Reality is a Game

Game thinking from Adam Clare

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Free to Play, Whales, And Clash of Clans

The free to play (F2P) business model has been with the games industry for years, yet we hardly understand it. This past week I’ve chanced across a few different items which explore aspects of the F2P model.

Back in November, the IGDA Phoenix group had a presentation on F2P methodologies. It’s a good presentation and provides some insights into a few popular F2P games and how their design decisions make sense.

Whales

Whales are people. In social and F2P games, developers refer to people who spend a lot of money on a game as whales. The vast majority of gamers (>90%) who play free games never spend on them regardless of how many in-app purchases a game offers. So the business model has boiled down to getting as many players as possible then hoping that someone out there will love the game so much they spend a TON of money on it.

Game developers have always assumed that this random approach is logical. Even though, developers also assumed that the people spending ~$50 on a game must be crazy.

Ubisoft just did some research on whales and why found out that whales are more rational than assumed.

“One thing that came across was this concept of ‘whales’ was really framing how developers and our marketing folks were thinking about what drives high-value spenders. [The assumption was] it’s impulsive, more irrational, kind of hedonistic behavior,” Yee said. “What we found was almost the exact opposite. Instead of being impulsive, they were long-term thinkers, cool-headed, methodical, and they really supported the game.”

The article continues…

“It’s really understanding those people as hobbyists,” Ducheneaut said. “They’re committed to a hobby. They invest resources in their hobby, just like someone would in model trains, figure skating, or whatever. It’s no different than that.”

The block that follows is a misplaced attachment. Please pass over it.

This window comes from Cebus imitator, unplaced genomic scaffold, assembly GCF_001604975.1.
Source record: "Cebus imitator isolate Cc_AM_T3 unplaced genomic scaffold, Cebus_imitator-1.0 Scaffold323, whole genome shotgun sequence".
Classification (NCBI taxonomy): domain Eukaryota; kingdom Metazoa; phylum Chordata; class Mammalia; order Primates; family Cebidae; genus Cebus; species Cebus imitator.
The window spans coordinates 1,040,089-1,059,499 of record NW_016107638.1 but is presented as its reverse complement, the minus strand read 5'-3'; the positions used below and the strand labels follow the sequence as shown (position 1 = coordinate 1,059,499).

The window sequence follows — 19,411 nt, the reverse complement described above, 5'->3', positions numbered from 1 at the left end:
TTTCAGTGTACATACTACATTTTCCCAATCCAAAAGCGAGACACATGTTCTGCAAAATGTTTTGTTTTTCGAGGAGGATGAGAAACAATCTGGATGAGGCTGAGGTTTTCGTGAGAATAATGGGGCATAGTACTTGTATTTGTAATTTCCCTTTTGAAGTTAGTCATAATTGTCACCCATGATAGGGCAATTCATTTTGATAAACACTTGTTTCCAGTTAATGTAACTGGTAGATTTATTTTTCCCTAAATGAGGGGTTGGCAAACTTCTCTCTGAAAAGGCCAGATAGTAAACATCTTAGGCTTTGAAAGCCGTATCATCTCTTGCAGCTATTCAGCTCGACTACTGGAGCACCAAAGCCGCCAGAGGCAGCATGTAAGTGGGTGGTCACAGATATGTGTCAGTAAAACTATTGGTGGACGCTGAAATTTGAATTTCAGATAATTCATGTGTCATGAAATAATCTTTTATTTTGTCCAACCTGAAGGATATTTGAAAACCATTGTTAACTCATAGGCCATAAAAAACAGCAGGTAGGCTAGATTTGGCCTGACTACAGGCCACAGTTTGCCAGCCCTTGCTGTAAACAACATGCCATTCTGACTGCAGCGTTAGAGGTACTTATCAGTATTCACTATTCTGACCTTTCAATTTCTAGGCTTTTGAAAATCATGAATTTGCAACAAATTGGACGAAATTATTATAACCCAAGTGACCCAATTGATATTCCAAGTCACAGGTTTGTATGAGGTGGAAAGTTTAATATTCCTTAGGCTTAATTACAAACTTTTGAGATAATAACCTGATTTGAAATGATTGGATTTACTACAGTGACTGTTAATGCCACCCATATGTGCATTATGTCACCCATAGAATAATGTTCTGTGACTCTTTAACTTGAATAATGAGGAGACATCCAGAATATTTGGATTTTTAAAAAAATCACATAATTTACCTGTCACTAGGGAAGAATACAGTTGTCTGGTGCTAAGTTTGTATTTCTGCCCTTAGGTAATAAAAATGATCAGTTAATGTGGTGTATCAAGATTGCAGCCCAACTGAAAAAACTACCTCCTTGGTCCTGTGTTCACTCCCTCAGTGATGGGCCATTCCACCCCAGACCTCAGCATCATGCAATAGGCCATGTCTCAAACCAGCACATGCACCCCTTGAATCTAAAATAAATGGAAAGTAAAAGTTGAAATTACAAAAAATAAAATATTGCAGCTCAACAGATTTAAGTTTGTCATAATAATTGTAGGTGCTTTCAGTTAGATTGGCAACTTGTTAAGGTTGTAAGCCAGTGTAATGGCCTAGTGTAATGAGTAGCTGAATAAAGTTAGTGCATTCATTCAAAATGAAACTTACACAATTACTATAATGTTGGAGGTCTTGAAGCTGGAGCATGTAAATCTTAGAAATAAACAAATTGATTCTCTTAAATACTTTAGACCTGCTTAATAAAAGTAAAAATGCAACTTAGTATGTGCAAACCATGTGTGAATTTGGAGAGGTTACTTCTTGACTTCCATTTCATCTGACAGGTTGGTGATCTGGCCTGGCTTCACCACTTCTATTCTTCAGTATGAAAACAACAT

Ducheneaut and Yee can relate, as they have their own sometimes costly hobbies. For Ducheneaut, it’s sailing. As for how Yee gets rid of pesky disposable income, he said painting miniatures helps. Of course, they’re no strangers to gaming either, and hope that their work will help make the industry a better place for anyone who counts gaming among their hobbies

Clash of Clans

Supercell’s Clash of Clans has been a huge success and their sequel of Boom Beach looks to prove Supercell’s design choices are rather smart.

Redditor wolfawap spent some time and researched how Clash of Clans puts a price on time. The short of it is “they seem to set fixed prices for fixed time milestones like 1 minute = 1 gem, 1 hour = 20 gems, 1 day = 260 gems, etc.”.

Having looked into F2P social games on a few occasions it’s nice to see pretty graphs backing up what we already know:

Let’s try interpreting the data differently. Think of it in terms of cost in gems to skip 1 second. Skipping more time costs more money, but you get a better deal. Think of it as a set of increasing discounts.

graph_costpersecond

Coverage of Some Toronto Game Studios

Toronto has a bunch of small indie studios that are constantly making great games (just look at Capy’s success). Thanks to some keen efforts by the Ontario government bigger studios have been eyeing Toronto too, Ubisoft came to Toronto because of those efforts.